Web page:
• Place the chicken fillets on top of cling film on your work surface. Cover with another cling film and ask your child to bash the chicken with a rolling pin until it is 2-3mm thick.
  • Season the flour with salt and pepper, then place the egg on another plate. Allow your child to coat the chicken in flour before dipping it into the egg.
  • In a shallow bowl, combine the breadcrumbs and Parmesan, then ask your child to toss the chicken in the mixture to coat it in the crumbs completely. If you’re not going to cook the chicken right away, place it on a plate and chill until ready to eat.
  • Cook the chicken schnitzels two at a time in a large frying pan over moderately high heat. Cook for 2-3 minutes on each side until golden brown, then remove to kitchen paper to drain. Keep them warm in a low oven while you finish the rest of the meal. Serve alongside coleslaw.

What to Serve with Schnitzel?

Here are some of  the best side dishes to serve with Schnitzel:

Lettuce Salad

This lettuce salad with sour cream dressing is just one of many simple salad dressings and vinaigrettes that can be used to dress a traditional green salad. Our favorite Northern cucumber salad is made with one of these dressings. Drizzled over a simple lettuce salad, it’s delicious. It may be straightforward, but that’s not necessarily a bad thing in the kitchen!

Southern Potato Salad

In Southern Germany, warm potato salad is a popular dish! Warm salad isn’t always a bad thing, as you’ll discover when trying this fantastic recipe. It’s nothing like the creamy potato salad from the north, always served cold! Both salads give me a warm and fuzzy feeling. Because Schnitzel is such a well-known comfort food, why not serve it with either of these sides? It’s an ideal match, and you’ll enjoy it!

Tomato Salad

Tomato salad is a delectable treat. It’s one of those salads that go well with just about anything and don’t even get me started on the color. In a bowl, it looks like summer! Scooping the salad onto tortilla chips can be used as a salsa, and it’s a very adaptable recipe. The fresh juiciness of the tomatoes and the kick of flavor from the balsamic vinegar are unbeatable.

Mashed Potatoes

Another great potato side is plain mashed potatoes. Simple mashed potatoes with milk, butter, salt, and pepper. Simple, traditional, and delectable! Mashed potatoes are a great side dish to serve with almost anything! For an extra kick, add some roasted garlic.

French Fries

Try making your french fries in an air fryer if you have one. If yours has one, I will do it with the rotisserie basket. Making them in the air fryer can faster help you get dinner on the table. Throw some fries in the basket while your Schnitzel is frying, and they’ll be ready in no time!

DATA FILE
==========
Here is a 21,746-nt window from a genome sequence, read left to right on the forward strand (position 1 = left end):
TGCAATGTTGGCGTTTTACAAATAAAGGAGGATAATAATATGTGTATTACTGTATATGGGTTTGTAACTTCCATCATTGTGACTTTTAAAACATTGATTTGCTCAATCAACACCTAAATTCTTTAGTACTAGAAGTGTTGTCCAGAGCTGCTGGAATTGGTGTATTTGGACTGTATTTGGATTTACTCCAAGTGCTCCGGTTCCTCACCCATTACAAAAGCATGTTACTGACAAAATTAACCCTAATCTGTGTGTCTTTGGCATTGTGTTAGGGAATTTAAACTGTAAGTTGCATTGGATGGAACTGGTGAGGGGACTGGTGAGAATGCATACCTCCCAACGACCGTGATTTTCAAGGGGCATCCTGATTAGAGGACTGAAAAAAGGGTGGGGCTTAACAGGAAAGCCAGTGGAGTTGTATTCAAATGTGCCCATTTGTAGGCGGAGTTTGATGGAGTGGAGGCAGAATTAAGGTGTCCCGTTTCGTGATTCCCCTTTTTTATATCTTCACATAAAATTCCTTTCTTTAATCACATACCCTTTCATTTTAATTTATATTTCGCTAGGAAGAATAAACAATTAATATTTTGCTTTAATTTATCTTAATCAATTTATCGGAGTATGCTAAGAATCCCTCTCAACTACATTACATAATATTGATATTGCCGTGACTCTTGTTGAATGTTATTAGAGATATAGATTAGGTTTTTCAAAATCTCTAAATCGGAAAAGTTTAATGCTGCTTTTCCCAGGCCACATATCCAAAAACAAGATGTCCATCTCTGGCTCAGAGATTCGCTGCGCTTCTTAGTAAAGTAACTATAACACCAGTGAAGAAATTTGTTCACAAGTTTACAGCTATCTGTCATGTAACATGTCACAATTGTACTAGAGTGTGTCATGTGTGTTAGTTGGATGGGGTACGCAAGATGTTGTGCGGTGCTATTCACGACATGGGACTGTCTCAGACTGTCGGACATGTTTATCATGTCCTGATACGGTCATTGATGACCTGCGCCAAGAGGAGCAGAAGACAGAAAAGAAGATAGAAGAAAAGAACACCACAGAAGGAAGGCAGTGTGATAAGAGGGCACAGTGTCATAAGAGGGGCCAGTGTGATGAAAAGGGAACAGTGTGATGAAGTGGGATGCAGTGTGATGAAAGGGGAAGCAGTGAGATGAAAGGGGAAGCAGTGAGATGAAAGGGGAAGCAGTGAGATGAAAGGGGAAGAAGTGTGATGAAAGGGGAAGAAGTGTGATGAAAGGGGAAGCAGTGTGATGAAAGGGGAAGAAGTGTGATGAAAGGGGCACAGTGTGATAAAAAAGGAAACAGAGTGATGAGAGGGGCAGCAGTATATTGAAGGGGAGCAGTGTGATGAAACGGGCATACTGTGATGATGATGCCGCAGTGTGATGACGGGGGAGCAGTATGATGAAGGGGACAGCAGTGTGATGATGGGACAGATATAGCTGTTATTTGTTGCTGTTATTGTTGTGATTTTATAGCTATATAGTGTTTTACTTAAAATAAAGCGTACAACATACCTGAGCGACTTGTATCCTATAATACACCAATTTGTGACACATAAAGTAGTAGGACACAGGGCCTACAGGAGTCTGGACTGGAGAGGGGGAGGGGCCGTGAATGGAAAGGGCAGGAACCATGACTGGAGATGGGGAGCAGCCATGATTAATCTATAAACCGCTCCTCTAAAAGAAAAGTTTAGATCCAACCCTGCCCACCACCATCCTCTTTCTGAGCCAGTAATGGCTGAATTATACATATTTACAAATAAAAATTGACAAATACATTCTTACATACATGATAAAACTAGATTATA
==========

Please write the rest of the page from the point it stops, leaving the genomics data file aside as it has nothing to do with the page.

How Schnitzel Became Beloved by Jewish People?


Originally brought to Israel by Ashkenazi Jews from Europe, the Schnitzel was an instant hit. Because veal was scarce in the early years of the state of Israel, chicken or turkey was substituted. To keep it kosher, the meat used nowadays is usually chicken or turkey breast. Another kashrut-compliant substitution was butter for oil, typically used in Wienerschnitzel. The Schnitzel is coated in a mixture of beaten eggs and bread crumbs before being fried and is sometimes spiced with paprika or sesame seeds. Even though Schnitzel is not exclusively Jewish cuisine, it is still popular in Israeli cuisine.


Schnitzel is a popular dish in traditional German and Austrian cuisine, and it’s popular comfort food with a long history. Schnitzel is a cutlet made traditionally from veal, but it can also be made from beef, chicken, or pork. To achieve an even thickness throughout the piece of meat, a meat tenderizer or something heavy is used to thin it out. After that, they’re dusted with flour, egg, and bread crumbs.

Although veal is the traditional meat for Schnitzel, it can also be made with beef or chicken. Because fat tends to splatter when frying, it’s good to skin the meat before pounding it out. Then comes the frying; if not deep-fried, pan-fried in oil and served with a lemon wedge and a sauce such as mushroom, lemon, or, to make it Austrian, a clear gravy made from the pan juices known as ‘Fritz.’ Schnitzel is usually served with a side salad and potatoes or rice. It’s also delicious with pasta or pizza.